Burundians overwhelmingly voted for constitutional reforms bolstering President Pierre Nkurunziza’s powers and giving him the option to stay in office until 2034, official results showed Monday.
Election commission chief Pierre-Claver Ndayicariye said 73 percent of voters had voted “Yes” in a referendum to change the constitution and 19 percent had voted “No”, with a turnout of 96 percent.
Last week’s referendum in Burundi asked voters to say “yes” or “no” to amendments extending the presidential term from five to seven years and allowing Nkurunziza to seek two more terms beginning in 2020.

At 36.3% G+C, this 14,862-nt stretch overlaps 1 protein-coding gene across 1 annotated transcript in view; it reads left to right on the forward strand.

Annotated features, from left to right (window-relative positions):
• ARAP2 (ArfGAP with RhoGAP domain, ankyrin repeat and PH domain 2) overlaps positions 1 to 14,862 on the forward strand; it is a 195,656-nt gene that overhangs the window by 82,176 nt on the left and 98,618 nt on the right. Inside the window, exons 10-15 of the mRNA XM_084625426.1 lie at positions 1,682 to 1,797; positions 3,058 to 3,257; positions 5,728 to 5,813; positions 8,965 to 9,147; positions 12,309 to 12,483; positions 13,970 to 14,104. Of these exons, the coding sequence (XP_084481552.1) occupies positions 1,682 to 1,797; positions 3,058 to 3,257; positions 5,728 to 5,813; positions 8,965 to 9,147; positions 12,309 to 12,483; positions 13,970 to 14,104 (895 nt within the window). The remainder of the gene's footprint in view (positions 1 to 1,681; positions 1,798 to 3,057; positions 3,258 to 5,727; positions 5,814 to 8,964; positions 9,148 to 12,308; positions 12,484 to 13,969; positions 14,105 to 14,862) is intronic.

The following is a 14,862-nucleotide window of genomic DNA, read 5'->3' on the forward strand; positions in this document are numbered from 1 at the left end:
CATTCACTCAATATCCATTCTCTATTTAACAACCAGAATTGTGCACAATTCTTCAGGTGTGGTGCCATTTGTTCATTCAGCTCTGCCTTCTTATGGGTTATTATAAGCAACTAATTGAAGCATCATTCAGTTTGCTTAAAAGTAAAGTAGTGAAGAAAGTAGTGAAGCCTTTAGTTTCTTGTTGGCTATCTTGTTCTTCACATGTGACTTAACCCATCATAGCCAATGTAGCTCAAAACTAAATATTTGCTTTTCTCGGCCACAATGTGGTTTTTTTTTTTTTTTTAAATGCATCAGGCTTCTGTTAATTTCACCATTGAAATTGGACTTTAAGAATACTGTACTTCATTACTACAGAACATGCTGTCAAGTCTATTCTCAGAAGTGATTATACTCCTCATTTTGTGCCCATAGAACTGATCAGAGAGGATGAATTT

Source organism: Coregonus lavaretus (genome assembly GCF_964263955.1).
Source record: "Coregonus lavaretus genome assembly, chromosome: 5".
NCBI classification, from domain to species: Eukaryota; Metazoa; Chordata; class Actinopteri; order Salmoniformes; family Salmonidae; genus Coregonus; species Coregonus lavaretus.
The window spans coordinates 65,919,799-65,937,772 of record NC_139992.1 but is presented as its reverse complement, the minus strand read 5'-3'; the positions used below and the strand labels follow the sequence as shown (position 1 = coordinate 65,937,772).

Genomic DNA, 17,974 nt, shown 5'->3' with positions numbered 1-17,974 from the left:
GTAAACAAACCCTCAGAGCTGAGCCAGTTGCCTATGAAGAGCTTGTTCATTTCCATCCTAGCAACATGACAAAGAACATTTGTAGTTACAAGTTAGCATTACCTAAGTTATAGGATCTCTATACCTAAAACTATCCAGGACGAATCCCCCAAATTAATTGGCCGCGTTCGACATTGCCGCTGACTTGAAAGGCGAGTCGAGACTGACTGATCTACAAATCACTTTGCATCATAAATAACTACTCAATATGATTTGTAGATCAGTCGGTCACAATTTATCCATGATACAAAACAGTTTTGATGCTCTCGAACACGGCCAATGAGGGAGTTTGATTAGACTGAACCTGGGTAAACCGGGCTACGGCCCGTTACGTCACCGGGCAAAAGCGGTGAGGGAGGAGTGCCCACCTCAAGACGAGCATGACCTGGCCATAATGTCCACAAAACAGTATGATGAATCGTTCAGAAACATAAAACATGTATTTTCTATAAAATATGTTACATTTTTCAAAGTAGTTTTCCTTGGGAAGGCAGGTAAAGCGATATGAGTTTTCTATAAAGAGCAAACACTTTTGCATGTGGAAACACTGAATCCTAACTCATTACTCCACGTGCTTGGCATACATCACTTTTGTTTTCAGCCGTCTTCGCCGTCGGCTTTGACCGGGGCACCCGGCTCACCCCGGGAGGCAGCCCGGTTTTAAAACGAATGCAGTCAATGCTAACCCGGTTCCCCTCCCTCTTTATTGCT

Commission chairman Ndayicariye told a news conference that 96 percent of the 4.7 million registered voters cast ballots last Thursday.
Rights groups said campaigning and the vote itself took place in a climate of fear and intimidation. The government, however, insisted the vote would be free and fair.
Observers had widely expected the reforms to pass, partly due to support Nkurunziza still holds in rural areas, but also due to a three-year crackdown on dissent.
Nkurunziza, first elected by parliament in 2005, won re-election and then a third, much contested, poll in 2015.
But his announcement he was standing again that year despite being constitutionally limited to two terms sparked an attempted coup and a crackdown which cost at least 1,200 lives and left more than 400,000 homeless.
Before the referendum results were declared Monday, opposition groups had said they would not recognise the results of last week’s vote.